By Nick Assinder
Political correspondent, BBC News website
So this was a taste of the new politics and not a return to business as usual, then.
In his first press conference since the end of the summer break - a luxury he abandoned - and the day after he promised both of the above, the prime minister was happy to answer the question: "What is good about David Cameron?"
Mr Brown couldn't resist attack on Tories
Mr Cameron is good, apparently, because he sometimes agrees with Gordon Brown.
And that from someone accused, within the space of only two days, of nicking Mr Cameron's emphasis (if you can steal an emphasis) on school discipline and violent rap music lyrics.
Other than that, Mr Cameron has displayed a "failure of leadership" and is "caught as a prisoner of factions within his own party".
Those factions are, according to Mr Brown, led by a Mr Ancram and a Mr Portaloo (perhaps it was the Scottish accent).
Of course, no political leader worth the name would be able to let pass without comment the recent troubles buffeting his opponent. So Mr Brown did not even try.
He also revealed he will be devoting the autumn and winter months to education. Or, to put it another way, he will be doing his damnedest to make sure David Cameron can't get a foot on that particular policy ladder.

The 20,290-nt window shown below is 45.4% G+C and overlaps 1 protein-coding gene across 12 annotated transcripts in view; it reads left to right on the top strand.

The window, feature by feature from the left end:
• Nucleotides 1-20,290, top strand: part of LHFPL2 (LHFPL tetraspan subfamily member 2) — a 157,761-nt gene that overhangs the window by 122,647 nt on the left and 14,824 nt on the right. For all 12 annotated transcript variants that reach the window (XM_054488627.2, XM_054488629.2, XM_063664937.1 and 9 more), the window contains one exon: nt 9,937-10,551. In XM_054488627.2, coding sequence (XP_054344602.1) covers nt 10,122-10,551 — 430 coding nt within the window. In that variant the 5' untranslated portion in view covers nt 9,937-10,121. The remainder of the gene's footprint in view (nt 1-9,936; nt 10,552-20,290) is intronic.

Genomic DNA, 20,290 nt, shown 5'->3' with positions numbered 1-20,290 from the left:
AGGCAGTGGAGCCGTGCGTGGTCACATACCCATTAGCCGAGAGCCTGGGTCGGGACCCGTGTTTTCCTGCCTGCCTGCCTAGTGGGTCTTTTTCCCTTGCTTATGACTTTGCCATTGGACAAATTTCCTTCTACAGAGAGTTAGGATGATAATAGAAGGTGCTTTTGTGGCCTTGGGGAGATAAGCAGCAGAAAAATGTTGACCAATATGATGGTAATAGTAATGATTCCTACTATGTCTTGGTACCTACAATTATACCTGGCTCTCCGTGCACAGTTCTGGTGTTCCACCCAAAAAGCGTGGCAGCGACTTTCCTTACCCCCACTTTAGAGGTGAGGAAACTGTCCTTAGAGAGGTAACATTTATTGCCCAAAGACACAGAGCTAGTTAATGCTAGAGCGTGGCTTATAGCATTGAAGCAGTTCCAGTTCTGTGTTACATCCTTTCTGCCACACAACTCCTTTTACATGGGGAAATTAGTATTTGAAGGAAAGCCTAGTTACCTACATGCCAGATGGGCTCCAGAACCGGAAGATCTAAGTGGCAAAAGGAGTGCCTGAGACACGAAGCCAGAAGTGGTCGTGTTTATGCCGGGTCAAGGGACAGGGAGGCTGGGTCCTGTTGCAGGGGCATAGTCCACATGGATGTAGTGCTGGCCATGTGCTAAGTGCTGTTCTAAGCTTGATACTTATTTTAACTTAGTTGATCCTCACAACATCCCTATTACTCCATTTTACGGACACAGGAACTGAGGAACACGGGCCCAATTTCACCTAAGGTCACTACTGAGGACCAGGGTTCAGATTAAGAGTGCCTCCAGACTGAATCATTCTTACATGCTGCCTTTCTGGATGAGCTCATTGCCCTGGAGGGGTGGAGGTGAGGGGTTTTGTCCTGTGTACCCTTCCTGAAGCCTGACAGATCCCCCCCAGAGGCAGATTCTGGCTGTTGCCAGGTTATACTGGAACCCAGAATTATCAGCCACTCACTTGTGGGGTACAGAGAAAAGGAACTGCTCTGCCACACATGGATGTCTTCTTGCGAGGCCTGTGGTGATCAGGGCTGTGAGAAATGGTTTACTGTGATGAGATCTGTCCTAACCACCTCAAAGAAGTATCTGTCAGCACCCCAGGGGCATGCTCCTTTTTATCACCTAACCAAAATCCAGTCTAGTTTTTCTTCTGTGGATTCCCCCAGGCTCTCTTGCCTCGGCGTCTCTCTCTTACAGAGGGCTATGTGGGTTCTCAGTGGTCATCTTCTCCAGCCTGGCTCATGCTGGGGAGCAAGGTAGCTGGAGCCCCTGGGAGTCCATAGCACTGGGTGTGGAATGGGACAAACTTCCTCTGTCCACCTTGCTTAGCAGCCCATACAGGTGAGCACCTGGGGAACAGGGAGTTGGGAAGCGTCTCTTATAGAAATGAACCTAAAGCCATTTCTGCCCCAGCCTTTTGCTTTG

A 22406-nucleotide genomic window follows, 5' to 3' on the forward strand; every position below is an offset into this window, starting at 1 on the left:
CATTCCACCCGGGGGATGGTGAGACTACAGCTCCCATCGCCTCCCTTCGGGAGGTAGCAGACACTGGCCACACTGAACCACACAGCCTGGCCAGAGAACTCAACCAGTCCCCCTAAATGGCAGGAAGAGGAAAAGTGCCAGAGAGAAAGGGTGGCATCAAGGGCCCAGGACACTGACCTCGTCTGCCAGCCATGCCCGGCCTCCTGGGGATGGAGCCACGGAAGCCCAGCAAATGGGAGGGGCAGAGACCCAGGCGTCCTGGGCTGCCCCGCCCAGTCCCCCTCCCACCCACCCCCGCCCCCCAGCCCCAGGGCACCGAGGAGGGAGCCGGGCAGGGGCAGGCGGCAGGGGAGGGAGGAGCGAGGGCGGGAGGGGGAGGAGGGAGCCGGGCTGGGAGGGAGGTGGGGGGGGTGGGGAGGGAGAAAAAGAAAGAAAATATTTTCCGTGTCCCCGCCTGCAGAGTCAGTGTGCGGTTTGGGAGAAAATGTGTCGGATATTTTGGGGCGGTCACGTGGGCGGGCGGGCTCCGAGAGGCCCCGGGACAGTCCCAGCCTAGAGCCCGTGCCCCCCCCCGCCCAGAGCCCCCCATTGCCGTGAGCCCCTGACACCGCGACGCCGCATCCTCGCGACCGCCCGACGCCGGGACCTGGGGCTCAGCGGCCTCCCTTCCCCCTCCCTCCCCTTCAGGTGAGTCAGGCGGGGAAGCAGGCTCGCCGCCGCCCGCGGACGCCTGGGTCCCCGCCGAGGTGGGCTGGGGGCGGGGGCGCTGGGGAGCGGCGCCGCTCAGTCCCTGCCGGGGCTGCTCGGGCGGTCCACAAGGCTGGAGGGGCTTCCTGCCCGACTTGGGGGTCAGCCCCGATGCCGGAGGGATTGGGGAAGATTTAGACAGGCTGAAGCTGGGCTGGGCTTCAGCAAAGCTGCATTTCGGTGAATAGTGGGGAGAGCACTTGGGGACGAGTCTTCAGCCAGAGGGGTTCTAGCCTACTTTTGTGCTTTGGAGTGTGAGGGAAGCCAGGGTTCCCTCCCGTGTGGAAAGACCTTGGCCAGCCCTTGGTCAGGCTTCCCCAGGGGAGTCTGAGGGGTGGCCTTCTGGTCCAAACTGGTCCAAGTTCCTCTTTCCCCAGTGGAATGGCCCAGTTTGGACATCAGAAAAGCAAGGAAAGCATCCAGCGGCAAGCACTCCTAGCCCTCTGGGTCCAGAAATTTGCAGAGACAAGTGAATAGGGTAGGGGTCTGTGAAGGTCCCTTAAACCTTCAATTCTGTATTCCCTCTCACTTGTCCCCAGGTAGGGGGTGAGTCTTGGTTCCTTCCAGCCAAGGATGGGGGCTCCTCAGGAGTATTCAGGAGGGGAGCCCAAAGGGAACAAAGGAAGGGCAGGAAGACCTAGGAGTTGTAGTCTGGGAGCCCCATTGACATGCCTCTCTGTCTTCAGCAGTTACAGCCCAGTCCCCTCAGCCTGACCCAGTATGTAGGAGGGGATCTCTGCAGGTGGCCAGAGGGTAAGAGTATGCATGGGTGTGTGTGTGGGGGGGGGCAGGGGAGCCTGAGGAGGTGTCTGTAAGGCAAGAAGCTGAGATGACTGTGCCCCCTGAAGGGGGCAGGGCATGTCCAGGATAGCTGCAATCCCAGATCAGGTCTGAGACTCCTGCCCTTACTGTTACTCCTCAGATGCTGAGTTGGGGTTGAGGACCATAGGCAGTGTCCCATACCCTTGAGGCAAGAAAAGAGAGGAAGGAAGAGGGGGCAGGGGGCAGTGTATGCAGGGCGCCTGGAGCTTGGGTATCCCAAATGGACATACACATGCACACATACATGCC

In fact it is being said there is already a team of Labour policy anoraks going through the Tories' latest policy review document, published just two hours before the prime minister's press conference, for juicy nuggets they can appropriate.
Mr Cameron has come under fire from his own side
And, of course, Mr Brown continued the tease over the possibility of a general election within the next few weeks or months.
That again is good, old-fashioned politics. Why on earth should a prime minister help his opponents by giving them any hint whatsoever about when they would need to start renting poster hoardings, taking on extra staff or finalising manifestos?
Similarly, he wasn't having any truck with the suggestion he might hold a presidential-style televised debate with Mr Cameron - or, presumably, Sir Menzies Campbell - during that election campaign.
A couple of decades ago he lambasted the then prime minister, Margaret Thatcher, for refusing to hold a TV debate with then Labour leader Neil Kinnock (although quite what Mr Kinnock had ever done to Mr Brown to deserve such a punishment remains unclear).
Now, of course, things have changed. Primarily, of course, the prime minister has changed and it is now blindingly obvious why there is no need for such a debate.
Mind you, to the likely surprise of many in the Labour party, he was also happy to praise Margaret Thatcher's conviction politics.
Probably, however, because he is a conviction politician himself while he believes, along with Mr Cameron's Tory critics, that the Conservative leader is not.
So he was praising Thatcher only to the extent it would embarrass Cameron.
Business as usual, in other words.